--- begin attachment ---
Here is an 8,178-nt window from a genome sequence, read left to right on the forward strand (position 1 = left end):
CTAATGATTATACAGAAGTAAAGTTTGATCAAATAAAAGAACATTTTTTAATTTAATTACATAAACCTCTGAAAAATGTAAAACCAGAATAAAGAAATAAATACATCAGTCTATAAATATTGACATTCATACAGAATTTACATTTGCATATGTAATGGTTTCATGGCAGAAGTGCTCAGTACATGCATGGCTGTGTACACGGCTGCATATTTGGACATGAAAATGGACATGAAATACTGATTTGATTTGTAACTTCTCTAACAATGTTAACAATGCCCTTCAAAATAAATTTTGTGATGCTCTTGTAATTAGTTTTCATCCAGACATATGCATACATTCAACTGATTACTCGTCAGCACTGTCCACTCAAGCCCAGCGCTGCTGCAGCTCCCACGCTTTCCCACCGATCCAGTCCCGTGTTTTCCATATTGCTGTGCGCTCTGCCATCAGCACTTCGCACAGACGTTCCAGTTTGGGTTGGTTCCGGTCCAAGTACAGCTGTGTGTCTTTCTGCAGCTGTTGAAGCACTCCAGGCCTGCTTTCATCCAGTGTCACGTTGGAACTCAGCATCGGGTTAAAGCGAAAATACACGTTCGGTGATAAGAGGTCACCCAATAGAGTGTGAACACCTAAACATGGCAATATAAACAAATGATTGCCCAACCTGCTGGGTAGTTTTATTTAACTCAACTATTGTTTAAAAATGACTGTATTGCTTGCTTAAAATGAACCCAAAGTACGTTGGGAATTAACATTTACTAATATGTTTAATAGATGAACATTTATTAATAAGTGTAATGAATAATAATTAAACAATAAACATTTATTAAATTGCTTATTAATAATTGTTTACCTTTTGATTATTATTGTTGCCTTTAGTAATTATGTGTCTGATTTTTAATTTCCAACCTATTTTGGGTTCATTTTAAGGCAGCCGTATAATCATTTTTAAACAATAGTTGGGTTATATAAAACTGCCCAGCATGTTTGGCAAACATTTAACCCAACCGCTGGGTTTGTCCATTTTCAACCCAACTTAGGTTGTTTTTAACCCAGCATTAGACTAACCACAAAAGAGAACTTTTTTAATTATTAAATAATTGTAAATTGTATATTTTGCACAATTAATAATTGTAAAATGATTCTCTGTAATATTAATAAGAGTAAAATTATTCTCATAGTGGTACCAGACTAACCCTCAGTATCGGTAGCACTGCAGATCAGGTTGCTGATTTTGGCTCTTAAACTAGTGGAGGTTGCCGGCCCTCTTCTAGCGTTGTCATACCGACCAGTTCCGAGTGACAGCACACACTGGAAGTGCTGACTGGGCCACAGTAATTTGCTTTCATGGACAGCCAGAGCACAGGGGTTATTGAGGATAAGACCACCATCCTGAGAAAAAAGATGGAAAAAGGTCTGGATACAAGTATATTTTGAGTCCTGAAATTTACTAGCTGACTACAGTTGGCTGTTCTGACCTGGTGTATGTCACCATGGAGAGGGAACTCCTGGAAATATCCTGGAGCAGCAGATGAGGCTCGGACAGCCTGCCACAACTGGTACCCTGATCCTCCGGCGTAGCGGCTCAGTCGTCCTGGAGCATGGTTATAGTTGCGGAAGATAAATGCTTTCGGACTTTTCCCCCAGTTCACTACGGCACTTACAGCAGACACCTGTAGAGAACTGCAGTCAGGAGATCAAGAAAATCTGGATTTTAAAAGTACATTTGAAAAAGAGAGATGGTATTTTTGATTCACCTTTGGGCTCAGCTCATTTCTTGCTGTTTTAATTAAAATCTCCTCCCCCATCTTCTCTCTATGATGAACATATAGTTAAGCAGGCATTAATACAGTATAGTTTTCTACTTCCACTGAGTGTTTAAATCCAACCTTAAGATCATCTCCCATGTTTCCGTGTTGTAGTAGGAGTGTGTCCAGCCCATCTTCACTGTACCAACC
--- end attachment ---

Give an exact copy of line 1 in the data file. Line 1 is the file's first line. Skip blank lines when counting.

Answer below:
Here is an 8,178-nt window from a genome sequence, read left to right on the forward strand (position 1 = left end):